U of Chicago scientists invent device that controls, measures dynamics of chemicals in live tissue

PNAS study describes the new "chemistrode," which is analogous to an electrode.

Image by Ismagilov Lab, University of Chicago


Physics - Fundamental Research



Putting an end to turbulence
Whether in oil pipelines or city water mains - scientists from the Max Planck Institute for Dynamics and Self-Organization have discovered that turbulent flow is not stable.


4-D electron microscopy used to visualize the nanodrumming phenomenon


Caltech 4-D microscope revolutionizes the way we look at the nano world

More than a century ago, the development of the earliest motion picture technology made what had been previously thought "magical" a reality: capturing and recreating the movement and dynamism of the world around us. A breakthrough technology based on new concepts has now accomplished a similar feat, but on an atomic scale by allowing, for the first time, the real-time, real-space visualization of fleeting changes in the structure and shape of matter barely a billionth of a meter in size.

[Credit: Nano Letters; images and diagram produced at Caltech.]



Los Alamos Scientists See New Mechanism for Superconductivity
Laboratory researchers have posited an explanation for superconductivity that may open the door to the discovery of new, unconventional forms of superconductivity.



Ultrafast lasers give CU-Boulder researchers a snapshot of electrons in action
Time-Resolved Dynamics in N2O4 Probed Using High Harmonic Generation.


Chemistry & Biology



Scientists Present 'Moving' Theory Behind Bacterial Decision-Making
Insights into the Nature of DNA Binding of AbrB-like Transcription Factors.



New chemical key that could unlock hundreds of new antibiotics
Chemistry researchers have found a novel signalling molecule that could be a key that will open up hundreds of new antibiotics unlocking them from the DNA of the Streptomyces family of bacteria.



New gene silencing pathway found in plants
Shedding light on the 'dark matter' of genetics.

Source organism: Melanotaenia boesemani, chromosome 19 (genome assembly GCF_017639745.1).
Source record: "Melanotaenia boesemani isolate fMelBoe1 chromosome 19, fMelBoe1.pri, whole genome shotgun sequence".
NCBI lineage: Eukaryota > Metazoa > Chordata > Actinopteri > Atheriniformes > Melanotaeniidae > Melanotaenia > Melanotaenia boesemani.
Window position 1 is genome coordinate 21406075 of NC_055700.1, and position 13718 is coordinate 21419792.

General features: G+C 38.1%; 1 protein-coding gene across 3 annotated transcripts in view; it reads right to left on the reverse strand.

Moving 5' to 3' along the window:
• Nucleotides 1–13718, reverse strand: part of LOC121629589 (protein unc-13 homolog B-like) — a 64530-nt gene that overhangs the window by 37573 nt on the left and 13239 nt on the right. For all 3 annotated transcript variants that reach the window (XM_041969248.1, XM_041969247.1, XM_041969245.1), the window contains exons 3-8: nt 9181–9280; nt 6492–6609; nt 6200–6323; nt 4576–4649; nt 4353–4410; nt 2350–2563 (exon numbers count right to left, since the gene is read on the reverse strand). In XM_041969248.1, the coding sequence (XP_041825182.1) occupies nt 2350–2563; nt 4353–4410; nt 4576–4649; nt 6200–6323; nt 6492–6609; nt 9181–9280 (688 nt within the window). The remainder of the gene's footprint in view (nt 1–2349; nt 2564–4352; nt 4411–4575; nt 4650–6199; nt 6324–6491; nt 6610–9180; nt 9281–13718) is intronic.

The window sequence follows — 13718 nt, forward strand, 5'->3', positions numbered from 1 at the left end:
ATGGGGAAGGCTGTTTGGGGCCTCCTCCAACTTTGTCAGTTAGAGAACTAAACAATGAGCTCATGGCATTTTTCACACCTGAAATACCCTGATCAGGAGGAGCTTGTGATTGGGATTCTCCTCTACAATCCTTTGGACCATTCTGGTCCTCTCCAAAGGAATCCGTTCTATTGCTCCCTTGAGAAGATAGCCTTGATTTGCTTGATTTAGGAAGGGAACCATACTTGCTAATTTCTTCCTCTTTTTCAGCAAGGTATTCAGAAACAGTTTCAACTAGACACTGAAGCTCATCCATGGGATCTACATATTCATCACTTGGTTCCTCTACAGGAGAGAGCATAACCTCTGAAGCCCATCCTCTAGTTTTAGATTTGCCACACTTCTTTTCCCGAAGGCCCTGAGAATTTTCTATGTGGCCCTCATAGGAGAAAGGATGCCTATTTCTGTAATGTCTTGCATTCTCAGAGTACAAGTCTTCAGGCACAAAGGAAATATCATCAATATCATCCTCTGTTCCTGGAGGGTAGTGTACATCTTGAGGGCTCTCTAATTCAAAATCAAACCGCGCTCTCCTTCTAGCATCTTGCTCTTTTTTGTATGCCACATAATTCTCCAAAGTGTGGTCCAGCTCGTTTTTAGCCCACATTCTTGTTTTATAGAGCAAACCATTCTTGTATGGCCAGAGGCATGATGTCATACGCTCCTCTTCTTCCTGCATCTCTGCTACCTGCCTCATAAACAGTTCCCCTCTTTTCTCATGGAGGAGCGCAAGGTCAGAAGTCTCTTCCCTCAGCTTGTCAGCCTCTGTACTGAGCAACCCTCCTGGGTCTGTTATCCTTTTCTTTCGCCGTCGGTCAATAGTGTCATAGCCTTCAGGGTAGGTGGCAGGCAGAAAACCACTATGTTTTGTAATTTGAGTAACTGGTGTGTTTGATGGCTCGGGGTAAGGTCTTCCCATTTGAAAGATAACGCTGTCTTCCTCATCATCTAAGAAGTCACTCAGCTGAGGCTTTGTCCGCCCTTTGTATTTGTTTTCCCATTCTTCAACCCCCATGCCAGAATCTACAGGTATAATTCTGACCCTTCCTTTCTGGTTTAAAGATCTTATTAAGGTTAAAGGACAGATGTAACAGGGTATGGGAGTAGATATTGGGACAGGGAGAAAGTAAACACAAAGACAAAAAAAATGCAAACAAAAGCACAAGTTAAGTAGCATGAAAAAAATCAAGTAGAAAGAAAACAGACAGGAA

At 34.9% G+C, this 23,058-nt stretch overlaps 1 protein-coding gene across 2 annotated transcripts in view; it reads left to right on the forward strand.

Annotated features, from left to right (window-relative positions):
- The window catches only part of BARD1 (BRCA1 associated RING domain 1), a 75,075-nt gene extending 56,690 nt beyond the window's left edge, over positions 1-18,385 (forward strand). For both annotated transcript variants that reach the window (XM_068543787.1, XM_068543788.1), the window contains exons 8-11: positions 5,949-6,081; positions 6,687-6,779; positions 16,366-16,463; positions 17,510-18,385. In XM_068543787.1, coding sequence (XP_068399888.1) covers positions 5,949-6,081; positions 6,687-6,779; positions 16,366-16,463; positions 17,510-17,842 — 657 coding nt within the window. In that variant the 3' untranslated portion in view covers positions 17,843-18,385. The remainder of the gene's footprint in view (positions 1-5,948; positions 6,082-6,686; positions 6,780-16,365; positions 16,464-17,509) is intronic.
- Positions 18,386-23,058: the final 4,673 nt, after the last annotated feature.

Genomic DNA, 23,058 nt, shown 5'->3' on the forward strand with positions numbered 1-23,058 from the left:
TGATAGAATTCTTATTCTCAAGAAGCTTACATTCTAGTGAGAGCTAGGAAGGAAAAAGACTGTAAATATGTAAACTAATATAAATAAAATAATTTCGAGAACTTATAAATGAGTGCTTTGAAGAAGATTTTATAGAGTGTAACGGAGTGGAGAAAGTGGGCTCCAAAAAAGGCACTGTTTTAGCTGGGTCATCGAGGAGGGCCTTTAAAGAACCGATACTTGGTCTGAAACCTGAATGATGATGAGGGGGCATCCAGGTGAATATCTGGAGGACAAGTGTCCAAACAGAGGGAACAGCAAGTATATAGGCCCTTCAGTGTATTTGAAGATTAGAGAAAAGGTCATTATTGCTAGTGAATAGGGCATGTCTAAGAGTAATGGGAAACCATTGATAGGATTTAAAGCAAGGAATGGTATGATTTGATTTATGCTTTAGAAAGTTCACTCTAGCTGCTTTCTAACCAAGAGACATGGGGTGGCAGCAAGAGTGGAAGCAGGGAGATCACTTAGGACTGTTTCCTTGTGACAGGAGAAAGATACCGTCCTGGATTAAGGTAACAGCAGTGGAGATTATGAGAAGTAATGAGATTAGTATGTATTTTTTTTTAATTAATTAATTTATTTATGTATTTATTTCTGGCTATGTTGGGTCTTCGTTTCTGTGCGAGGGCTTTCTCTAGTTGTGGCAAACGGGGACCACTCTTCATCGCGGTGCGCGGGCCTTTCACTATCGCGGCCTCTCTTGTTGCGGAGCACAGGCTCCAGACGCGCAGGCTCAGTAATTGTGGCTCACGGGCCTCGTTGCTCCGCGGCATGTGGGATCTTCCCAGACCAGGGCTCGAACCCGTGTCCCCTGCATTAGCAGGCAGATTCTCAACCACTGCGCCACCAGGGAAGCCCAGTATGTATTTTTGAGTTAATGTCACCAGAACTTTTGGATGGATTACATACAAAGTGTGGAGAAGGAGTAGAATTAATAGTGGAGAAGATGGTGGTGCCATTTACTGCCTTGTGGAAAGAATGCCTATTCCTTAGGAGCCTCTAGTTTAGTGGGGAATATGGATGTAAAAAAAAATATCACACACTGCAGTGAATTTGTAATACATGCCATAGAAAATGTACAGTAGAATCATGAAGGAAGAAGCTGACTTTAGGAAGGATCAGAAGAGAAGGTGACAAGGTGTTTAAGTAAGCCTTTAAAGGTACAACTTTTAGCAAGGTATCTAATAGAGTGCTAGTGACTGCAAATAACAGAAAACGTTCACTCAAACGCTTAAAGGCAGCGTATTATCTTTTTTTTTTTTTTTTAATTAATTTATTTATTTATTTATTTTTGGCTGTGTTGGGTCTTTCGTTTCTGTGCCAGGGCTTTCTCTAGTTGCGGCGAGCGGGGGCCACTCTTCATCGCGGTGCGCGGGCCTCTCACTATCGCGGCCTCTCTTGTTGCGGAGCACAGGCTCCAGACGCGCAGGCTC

Without enzyme, biological reaction essential to life takes 2.3 billion years
All biological reactions within human cells depend on enzymes. Their power as catalysts enables biological reactions to occur usually in milliseconds. But how slowly would these reactions proceed spontaneously, in the absence of enzymes � minutes, hours, days? And why even pose the question?



Tracking Down the Cause of Mad Cow Disease
First synthetic prion protein with an anchor.



Nature study demonstrates that bacterial clotting depends on clustering
Bacteria shown to cause blood clots.


Chemistry & Medicine



Simple chemical procedure augments therapeutic potential of stem cells
Bioconjugate Chemistry: Chemical Engineering of Mesenchymal Stem Cells to Induce a Cell Rolling Response.



Researchers define new painkilling chemical pathway
Discovery could lead to new pain treatments.



New platinum-phosphate compounds kill ovarian cancer cells
Agents bind to different targets than conventional drugs.



Garlic chemical tablet treats diabetes I and II
A drug based on a chemical found in garlic can treat diabetes types I and II when taken as a tablet, a study in the new Royal Society of Chemistry journal Metallomics says.



Scientists exploring new compounds to target muscular dystrophy
Scientists have identified a promising set of new compounds in the fight against muscular dystrophy.



LSUHSC research identifies key contributor to Alzheimer's disease process
For the first time a specific function of a fragment of ribonucleic acid, once thought to be no more than a byproduct, in regulating inflammation and the development of Alzheimer's disease, was identified.



Luminescence shines new light on proteins
A chance discovery by a team of scientists using optical probes means that changes in cells in the human body could now be seen in a completely different light.


Schematic for Using GMR Sensors for Medical Tests

 A card-swipe for medical tests

Diagnostic device uses same principle as hard disks, MP3 players.